One of my favorite places is outdoors! Cooking outdoors bring a whole new meaning to to the word “cooking”. There is something so very rewarding about cooking with fire, that you created, and coming up with something yummy that you truly made yourself. What better way to reuse old materials than to build an outdoor rocket stove and the possibilities and design are endless.
What is a rocket stove? It is a structure that is built with a hollow middle that uses combustion and wood to cook. No electricity needed! It costs less than $50 to build including the metal grates (we are in Texas so pricing may vary). You can use any metal grate whether you purchase one to fit the diameter of the stove or just a used grate lying around.
To make your own rocket stove, simply create a base so that it doesn’t destroy your lawn or patio. We used flat cinder blocks, but you can use additional bricks or lay directly on the patio or cement pad if you wish. Create each row with bricks until the desired height by lining up the bricks in a square. Make sure you leave an opening at the base to feed the wood through or your stove will not work correctly. The next row, overlap the bricks making it sturdy. Be sure you do not have a row of seams causing it to become unstable. See picture. Once your stove is complete, testing begins!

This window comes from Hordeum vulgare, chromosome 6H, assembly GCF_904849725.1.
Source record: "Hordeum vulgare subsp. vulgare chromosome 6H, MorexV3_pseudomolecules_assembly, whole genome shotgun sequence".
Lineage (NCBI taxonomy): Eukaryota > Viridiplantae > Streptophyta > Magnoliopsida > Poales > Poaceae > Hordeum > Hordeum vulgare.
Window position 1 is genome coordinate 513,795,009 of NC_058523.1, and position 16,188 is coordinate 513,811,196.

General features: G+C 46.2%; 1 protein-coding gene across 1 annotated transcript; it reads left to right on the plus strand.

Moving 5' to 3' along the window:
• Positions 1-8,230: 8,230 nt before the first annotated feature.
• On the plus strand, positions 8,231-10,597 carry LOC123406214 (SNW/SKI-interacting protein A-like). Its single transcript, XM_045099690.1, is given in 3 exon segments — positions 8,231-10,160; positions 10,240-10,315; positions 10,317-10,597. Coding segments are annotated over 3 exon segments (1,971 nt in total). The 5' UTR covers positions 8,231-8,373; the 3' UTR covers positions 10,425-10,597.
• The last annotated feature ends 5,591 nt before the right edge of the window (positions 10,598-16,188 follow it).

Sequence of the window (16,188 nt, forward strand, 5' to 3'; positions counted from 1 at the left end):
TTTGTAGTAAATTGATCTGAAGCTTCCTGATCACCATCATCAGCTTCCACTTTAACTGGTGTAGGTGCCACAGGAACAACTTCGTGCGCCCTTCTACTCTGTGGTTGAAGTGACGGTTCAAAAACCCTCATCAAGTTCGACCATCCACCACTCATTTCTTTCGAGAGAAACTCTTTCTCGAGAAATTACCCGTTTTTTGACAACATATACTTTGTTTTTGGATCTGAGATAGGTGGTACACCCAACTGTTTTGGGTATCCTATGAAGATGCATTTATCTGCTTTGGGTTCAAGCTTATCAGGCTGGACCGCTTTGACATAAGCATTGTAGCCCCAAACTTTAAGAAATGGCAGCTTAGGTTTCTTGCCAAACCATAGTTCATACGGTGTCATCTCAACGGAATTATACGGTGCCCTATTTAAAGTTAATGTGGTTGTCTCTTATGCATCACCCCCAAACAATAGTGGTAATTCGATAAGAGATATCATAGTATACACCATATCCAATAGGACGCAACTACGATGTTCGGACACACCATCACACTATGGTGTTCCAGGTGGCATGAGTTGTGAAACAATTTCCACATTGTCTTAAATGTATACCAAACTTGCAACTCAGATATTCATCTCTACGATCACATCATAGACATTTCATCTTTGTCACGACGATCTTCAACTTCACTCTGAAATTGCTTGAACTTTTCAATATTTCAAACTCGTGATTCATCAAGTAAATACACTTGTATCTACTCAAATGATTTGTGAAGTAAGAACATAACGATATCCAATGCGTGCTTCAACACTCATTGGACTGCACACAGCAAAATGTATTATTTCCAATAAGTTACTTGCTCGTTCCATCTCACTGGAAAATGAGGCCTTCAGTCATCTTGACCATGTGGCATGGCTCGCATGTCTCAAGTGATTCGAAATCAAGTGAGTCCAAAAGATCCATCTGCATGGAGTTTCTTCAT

To feed your stove, gather sticks, twigs, branches, or wood and put in the bottom opening. The easiest way to get the fire started is by using a toilet paper roll filled with used dryer lint. The best part is, that part is free. So be sure to keep saving toilet paper rolls and dryer lint! It is highly flammable and will ignite quickly. Next, put a log or solid piece of wood in the center from the top to create a vacuum and to increase the temperature of the heat. Once the fire is good and started, you are ready to cook! We did not reinforce the bricks together because we currently rent our home. It is movable so you can bring it with you or move to another location. If you desire, you can cement the bricks together to create a more permanent structure. The number one safety rule I cannot stress enough is to make sure your bricks and bonding agent if you choose to make it permanent are fire safe.
This stove is fantastic for cast iron pans and cooks really well. It will boil water and cook just about anything. A little tip: This is not ideal for holding pressure if you would like to use this for canning. You would have to build a much bigger stove to generate more constant and consistent heat.